Scottish National Dictionary (1700–)
TAIVER, v.1, n.1 Also ta(e)ver; teever (Uls. 1953 Traynor). [′te:vər; Uls. + ′ti:vər]
I. v. 1. intr. To roam about aimlessly or idly (Sc. 1808 Jam., obs.); to dally, trifle, waste time (Slg., Lnk., Ayr. 1972).
Sc. 1813 The Scotchman 120:
[He] had revealt the secrets o the Rockin to a bit lassie that he had been taverin wi.
2. To wander in mind or speech, to talk foolishly or incoherently, to rave (Sc. 1808 Jam.; Per. 1972); to become confused through weariness or exhaustion (Uls. 1953 Traynor).
Rnf. 1813 G. MacIndoe Wandering Muse 51:
Your tongue begins to taver. Rnf. 1876 D. Gilmour Paisley Weavers 6:
I kenna hoo I hae sic patience with him when he tavers at een here.
3. tr. To annoy, vex, irritate (Uls. 1953 Traynor); to bewilder or confuse with much talk or questioning (Ib.); to lead astray.
Kcb. 1861 R. Quinn Heather Lintie 19:
My head I fin' it only tavers The cause to seek oot o' their haivers. Edb. 1916 T. W. Paterson Wyse-Sayin's i. 19:
Their ain lives it'll be, that they'll taiver an' smoor in the lang-run. Per. 1950 4 :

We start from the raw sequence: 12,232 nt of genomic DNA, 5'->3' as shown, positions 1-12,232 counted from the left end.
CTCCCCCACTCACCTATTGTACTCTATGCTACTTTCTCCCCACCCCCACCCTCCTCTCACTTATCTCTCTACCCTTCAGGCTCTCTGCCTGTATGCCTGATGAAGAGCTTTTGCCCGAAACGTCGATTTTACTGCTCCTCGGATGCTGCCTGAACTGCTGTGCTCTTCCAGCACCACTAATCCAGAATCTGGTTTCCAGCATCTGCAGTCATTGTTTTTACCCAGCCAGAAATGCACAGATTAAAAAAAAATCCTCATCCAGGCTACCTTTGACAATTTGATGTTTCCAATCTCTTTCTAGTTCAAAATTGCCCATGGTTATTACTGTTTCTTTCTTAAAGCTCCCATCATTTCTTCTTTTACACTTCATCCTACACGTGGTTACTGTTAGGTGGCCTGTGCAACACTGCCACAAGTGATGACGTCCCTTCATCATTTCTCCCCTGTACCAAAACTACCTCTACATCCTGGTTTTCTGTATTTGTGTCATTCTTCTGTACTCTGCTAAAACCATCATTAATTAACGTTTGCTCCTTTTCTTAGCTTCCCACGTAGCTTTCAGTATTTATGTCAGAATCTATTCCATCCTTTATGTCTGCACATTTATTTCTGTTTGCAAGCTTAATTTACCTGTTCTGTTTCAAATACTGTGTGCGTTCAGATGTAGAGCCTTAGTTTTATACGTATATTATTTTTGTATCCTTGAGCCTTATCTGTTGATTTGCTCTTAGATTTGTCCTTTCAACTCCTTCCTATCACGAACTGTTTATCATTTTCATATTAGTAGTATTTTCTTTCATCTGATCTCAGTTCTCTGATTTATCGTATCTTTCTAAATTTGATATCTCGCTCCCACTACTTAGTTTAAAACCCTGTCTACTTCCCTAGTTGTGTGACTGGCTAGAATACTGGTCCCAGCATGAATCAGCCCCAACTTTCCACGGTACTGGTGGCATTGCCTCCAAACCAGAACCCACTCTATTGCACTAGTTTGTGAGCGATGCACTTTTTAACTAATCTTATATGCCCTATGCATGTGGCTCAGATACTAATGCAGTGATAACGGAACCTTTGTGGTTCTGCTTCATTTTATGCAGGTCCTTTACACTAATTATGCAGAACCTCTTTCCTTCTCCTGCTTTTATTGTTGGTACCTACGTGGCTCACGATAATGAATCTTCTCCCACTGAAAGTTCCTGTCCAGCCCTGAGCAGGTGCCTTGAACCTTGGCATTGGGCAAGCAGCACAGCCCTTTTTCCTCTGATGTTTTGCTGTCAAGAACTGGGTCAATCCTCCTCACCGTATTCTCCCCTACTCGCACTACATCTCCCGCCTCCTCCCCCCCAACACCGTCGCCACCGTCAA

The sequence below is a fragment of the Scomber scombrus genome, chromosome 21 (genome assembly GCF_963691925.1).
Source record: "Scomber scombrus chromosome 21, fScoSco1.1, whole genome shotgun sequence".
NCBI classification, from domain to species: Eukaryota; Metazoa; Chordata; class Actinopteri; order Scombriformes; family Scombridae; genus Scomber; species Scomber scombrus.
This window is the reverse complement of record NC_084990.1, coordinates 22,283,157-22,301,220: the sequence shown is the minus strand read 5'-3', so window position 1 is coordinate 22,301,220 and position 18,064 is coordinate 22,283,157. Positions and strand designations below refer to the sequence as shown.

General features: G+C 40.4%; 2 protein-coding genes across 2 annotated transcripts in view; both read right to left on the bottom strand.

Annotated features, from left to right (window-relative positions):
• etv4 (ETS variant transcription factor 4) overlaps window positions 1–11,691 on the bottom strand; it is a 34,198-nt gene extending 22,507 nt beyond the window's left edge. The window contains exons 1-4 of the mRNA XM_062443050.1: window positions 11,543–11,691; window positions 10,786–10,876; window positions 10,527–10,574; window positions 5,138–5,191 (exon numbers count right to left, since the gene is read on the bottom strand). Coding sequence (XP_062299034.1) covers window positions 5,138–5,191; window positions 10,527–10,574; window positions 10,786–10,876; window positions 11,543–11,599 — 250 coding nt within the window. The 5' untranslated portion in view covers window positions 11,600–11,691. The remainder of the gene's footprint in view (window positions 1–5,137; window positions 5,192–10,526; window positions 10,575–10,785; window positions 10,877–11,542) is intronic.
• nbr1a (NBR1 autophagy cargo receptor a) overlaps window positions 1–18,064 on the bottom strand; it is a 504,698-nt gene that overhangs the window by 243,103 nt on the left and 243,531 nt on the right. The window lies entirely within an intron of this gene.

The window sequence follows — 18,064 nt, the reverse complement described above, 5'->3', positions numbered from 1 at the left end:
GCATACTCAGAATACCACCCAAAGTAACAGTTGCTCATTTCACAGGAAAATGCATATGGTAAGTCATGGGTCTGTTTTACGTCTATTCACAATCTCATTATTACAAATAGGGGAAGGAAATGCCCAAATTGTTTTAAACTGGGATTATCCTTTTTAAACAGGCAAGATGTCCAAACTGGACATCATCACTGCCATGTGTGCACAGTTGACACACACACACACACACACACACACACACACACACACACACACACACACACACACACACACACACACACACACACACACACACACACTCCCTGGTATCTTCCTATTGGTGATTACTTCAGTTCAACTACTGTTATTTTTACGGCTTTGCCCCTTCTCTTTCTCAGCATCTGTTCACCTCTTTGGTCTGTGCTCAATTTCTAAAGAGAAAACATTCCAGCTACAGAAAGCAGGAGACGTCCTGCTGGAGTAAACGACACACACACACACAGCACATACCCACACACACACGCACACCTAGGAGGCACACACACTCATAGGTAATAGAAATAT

That question'll taiver him.
4. Freq. in derivs.: (1) ta(i)vert, bewildered, mentally confused or played out, esp. through exhaustion or harrassment (Sc. 1808 Jam.; wm.Sc. 1825 Jam.; Uls. 1953 Traynor; Per., Slg., Fif. 1972), stupefied with drink; stupid, muddle-headed, slow- or half-witted (Sc. 1818 Sawers). Hence taivertness, stupidity, ¶taiverty, a stupid person; (2) taiversome, -sum, teever-, tedious, wearisome (Sc. 1808 Jam.; Uls. 1953 Traynor); annoying, vexatious (Traynor).
(1) Ayr. 1822 Galt Entail lv.:
He's just silly, and tavert, and heedless. Ayr. 1833 J. Kennedy G. Chalmers 233:
Sarah, ye aul' taverty! whare are ye? Gsw. 1879 A. G. Murdoch Rhymes 55:
Shrunk in the shanks an' taiver't in the heid. Ayr. 1890 J. Service Notandums 73:
A taivert tawpie wi' her hair hingin' doon her back in pennyworths. Slg. 1898 W. Drysdale Old Faces 147:
Jock had got “taivert”, and was unable to do anything for a living. Kcb. 1904 Crockett Strong Mac. i.:
Though the shadow also grew upon his face — “tavert” was what the people called his aspect. Sc. 1913 H. P. Cameron Imit. Christ iii. xii.:
Throwe taivertness an' blin'ness men understaun na this. Sc. 1928 J. G. Horne Lan'wart Loon 17:
Tammy's taivert phantasie.
II. n. In pl.: idle, foolish talk (Rnf. c.1920; Slg., Ayr. 1972).
Sc. 1871 P. H. Waddell Psalms xxxix. 12:
Be-na ye whush at my taivers. Ayr. 1895 H. Ochiltree Redburn x.:
I saw ye wanted to come wi' me, but my auntie wi' her taivers gansell'd ye oot o't.
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"Taiver v.1, n.1". Dictionary of the Scots Language. 2004. Scottish Language Dictionaries Ltd. Accessed 28 May 2018 <http://www.dsl.ac.uk/entry/snd/taiver_v1_n1>
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